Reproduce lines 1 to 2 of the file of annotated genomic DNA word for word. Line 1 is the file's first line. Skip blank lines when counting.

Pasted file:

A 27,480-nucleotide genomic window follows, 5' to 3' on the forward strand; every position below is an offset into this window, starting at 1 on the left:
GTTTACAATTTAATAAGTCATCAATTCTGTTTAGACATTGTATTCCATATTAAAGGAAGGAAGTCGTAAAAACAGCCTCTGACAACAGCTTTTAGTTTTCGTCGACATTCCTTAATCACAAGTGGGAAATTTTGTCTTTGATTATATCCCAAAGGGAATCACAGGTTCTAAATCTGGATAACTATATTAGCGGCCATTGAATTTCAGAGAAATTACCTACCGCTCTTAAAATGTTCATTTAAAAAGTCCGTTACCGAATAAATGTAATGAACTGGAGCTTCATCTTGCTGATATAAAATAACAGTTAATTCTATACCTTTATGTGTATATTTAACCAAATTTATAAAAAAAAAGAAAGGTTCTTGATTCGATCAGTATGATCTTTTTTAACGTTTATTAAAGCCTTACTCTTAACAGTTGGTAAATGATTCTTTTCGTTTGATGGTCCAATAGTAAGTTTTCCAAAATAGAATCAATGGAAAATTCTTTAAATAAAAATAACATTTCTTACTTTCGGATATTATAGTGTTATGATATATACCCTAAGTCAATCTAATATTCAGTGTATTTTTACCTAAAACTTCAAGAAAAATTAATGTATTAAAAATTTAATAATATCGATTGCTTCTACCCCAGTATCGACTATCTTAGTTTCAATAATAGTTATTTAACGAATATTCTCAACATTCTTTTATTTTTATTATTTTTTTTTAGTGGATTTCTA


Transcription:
A 27,480-nucleotide genomic window follows, 5' to 3' on the forward strand; every position below is an offset into this window, starting at 1 on the left:
GTTTACAATTTAATAAGTCATCAATTCTGTTTAGACATTGTATTCCATATTAAAGGAAGGAAGTCGTAAAAACAGCCTCTGACAACAGCTTTTAGTTTTCGTCGACATTCCTTAATCACAAGTGGGAAATTTTGTCTTTGATTATATCCCAAAGGGAATCACAGGTTCTAAATCTGGATAACTATATTAGCGGCCATTGAATTTCAGAGAAATTACCTACCGCTCTTAAAATGTTCATTTAAAAAGTCCGTTACCGAATAAATGTAATGAACTGGAGCTTCATCTTGCTGATATAAAATAACAGTTAATTCTATACCTTTATGTGTATATTTAACCAAATTTATAAAAAAAAAGAAAGGTTCTTGATTCGATCAGTATGATCTTTTTTAACGTTTATTAAAGCCTTACTCTTAACAGTTGGTAAATGATTCTTTTCGTTTGATGGTCCAATAGTAAGTTTTCCAAAATAGAATCAATGGAAAATTCTTTAAATAAAAATAACATTTCTTACTTTCGGATATTATAGTGTTATGATATATACCCTAAGTCAATCTAATATTCAGTGTATTTTTACCTAAAACTTCAAGAAAAATTAATGTATTAAAAATTTAATAATATCGATTGCTTCTACCCCAGTATCGACTATCTTAGTTTCAATAATAGTTATTTAACGAATATTCTCAACATTCTTTTATTTTTATTATTTTTTTTTAGTGGATTTCTA